Artistic Director of Spare Parts Puppet Theatre, Philip Mitchell said that The Farmer’s Daughter is a dramatic and humorous story based on real Australian stories and characters.

“The Farmer’s Daughter takes us on an epic journey through the lives of a family – the good times and the bad – with the tears and the laughter,” he said. “At its heart is a tribute to the human spirit that rises above adversity to find the joy in life, the humour in any situation, the beauty of the land, and the strength to go on. The emotional truth of this show will touch every member of your family and remain with you long after you leave the theatre.”

Perfect for ages 8 and above (Suitable for 5+), The Farmer’s Daughter is a special and very Australian experience for the whole family to share. The 50-minute performance (plus a 10 minute Q&A) is presented daily at 10am and 1pm, Monday to Saturday (no shows on Sundays or public holidays). There will also be special 6:30pm twilight performances throughout the season. For details and bookings 24/7 visit www.sppt.asn.au or call 9335 5044 during business hours.

Spare Parts Puppet Theatre is one of the longest running theatre companies in Western Australia and is Australia’s flagship puppetry company. Its extensive annual program includes four metropolitan performance seasons, industry training and puppetry workshops, and an extensive touring program across regional WA and the nation.

The Farmer’s Daughter is proudly presented in partnership with Cash Converters.

More info: www.sppt.asn.au/

Three sisters one brother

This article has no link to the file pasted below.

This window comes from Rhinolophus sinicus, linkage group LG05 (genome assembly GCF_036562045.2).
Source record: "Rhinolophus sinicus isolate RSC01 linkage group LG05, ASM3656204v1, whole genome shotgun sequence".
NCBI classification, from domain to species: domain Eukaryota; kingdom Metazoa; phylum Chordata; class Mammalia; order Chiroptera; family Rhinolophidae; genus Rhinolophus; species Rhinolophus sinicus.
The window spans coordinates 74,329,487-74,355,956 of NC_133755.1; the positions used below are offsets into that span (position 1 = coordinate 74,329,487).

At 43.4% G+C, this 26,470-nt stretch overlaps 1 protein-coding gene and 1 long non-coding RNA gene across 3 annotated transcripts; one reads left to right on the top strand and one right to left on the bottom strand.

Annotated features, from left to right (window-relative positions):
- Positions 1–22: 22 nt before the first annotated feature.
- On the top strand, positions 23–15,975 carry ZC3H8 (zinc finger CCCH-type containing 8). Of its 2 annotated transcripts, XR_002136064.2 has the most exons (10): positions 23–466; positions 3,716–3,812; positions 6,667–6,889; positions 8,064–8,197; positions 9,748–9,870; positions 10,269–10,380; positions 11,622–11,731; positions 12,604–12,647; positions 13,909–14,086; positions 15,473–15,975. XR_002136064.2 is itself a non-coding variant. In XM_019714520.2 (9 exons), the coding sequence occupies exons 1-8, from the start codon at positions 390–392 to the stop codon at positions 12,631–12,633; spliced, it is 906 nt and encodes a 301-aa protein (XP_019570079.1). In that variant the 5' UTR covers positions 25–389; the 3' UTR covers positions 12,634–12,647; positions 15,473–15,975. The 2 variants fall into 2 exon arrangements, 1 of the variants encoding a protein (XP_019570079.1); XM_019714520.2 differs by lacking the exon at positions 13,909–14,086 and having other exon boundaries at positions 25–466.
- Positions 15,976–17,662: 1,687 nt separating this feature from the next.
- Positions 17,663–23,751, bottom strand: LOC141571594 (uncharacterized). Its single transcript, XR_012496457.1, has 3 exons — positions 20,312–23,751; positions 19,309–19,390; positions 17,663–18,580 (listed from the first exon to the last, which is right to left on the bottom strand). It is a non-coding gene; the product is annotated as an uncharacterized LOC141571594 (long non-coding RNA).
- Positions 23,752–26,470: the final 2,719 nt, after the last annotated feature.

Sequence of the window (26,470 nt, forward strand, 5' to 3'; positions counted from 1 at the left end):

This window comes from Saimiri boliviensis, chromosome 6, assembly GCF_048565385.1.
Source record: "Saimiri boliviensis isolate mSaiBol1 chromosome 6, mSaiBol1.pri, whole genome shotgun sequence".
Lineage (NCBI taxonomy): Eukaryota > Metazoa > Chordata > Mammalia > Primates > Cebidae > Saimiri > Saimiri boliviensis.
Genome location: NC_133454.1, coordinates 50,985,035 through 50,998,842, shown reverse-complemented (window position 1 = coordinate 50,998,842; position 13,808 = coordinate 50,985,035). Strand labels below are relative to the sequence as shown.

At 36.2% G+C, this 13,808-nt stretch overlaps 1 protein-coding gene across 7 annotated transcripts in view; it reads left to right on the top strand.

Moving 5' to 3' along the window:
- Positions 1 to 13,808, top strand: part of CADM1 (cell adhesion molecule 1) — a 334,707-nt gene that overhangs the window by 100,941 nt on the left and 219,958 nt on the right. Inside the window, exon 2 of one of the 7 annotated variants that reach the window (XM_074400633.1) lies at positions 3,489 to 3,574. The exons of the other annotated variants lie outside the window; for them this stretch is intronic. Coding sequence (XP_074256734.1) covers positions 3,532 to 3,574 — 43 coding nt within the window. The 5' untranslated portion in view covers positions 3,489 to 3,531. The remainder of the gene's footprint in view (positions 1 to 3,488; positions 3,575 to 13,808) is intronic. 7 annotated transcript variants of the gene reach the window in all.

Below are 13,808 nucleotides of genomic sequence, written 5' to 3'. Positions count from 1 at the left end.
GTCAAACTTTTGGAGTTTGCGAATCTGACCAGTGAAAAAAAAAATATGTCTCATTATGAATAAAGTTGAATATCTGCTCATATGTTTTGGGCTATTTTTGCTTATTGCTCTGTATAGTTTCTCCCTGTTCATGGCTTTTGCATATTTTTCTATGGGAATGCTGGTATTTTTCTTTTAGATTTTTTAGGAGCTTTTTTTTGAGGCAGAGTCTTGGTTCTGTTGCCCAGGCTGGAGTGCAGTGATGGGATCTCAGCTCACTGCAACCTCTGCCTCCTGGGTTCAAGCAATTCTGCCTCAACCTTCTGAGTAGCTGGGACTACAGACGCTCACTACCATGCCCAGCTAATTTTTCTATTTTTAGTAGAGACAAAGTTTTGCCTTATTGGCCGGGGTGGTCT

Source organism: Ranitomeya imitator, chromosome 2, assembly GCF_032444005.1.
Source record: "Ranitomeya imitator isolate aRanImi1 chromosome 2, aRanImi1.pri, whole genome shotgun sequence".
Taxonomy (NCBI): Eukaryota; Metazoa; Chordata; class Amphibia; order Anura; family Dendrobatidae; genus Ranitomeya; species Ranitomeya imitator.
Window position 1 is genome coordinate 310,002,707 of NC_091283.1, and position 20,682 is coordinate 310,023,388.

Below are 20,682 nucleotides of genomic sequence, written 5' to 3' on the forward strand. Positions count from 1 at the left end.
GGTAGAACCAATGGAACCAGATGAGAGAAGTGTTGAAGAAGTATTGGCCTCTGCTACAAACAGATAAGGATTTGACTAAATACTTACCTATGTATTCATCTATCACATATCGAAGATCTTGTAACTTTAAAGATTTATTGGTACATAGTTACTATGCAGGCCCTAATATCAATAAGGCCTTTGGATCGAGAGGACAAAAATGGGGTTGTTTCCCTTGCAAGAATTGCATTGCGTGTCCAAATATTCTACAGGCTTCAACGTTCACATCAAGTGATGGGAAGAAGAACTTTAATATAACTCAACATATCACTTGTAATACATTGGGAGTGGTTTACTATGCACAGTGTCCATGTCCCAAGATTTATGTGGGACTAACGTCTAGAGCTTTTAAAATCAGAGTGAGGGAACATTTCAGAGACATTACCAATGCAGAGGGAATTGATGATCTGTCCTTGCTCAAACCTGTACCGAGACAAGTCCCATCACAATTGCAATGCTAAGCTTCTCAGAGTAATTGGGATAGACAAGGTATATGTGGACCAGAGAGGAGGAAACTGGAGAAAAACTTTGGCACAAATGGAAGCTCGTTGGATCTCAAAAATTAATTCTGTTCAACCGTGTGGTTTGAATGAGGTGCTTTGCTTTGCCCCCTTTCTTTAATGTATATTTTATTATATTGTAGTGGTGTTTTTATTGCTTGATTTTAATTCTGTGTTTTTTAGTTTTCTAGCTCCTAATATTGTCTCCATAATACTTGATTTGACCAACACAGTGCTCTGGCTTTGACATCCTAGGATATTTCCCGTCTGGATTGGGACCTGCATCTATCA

Calendar, June 18, Performing arts, Theatre

Theatre: Three Sisters One Brother

27-30 June, 7pm @ The Actors’ Hub, 129 Kensington Street, East Perth ·
Presented by The Actors’ Hub ·

WHAT happens when you take a famous Anton Chekhov play and set it in 1890s Queensland?

The answer lies in Three Sisters One Brother, written and directed by Ross McGregor at The Actors’ Hub this June.

Adapted from Chekhov’s Three Sisters, the play has been given an Aussie flavour to suit a variety of conditions, characters, historical facts and politics.

“If you’re interested in lasting classic plays, as those in many countries have been able to do with their own culture represented on stage for hundreds of years, this is an opportunity to see our own history,” McGregor said.

“The 1890s was a decade of amazing progress in Australia – women were allowed to vote in South Australia a year after New Zealand, there was a shearer’s strike for fairer pay, the Labor Party was born and electricity started to be introduced.

“Plus there were bushfires, droughts and squatters, which really highlighted the grit of the people.”

McGregor said the main challenge was providing a gift to the audience during every minute of their attendance.

“I want them to be able to follow the individual and conflicting journeys of the 14 characters, who are sometimes on stage at the same time,” he said.

“They should come out feeling they have understood the show, after being taken on an emotional, sometimes amusing and intellectual journey, with a new understanding of how powerful a satisfying play can be.”

Involved in theatre, TV and film since his school days, McGregor has worked professionally for more than 50 years as a producer, director, writer and teacher.

He has worked with Channel 7 and Channel 10, as well as Canberra Repertory, Hunter Valley, Darlinghurst and Stables Theatres, Tasmanian Theatre Company, The Q Theatre, Seymour Centre, National Institute of Dramatic Art and WA Academy of Performing Arts.

“Three Sisters One Brother is a chance to explore how a young family, ripped away from their homeland to settle thousands of miles away, are continually reminded this promised Eden seems to wilfully slip through their fingers,” McGregor said.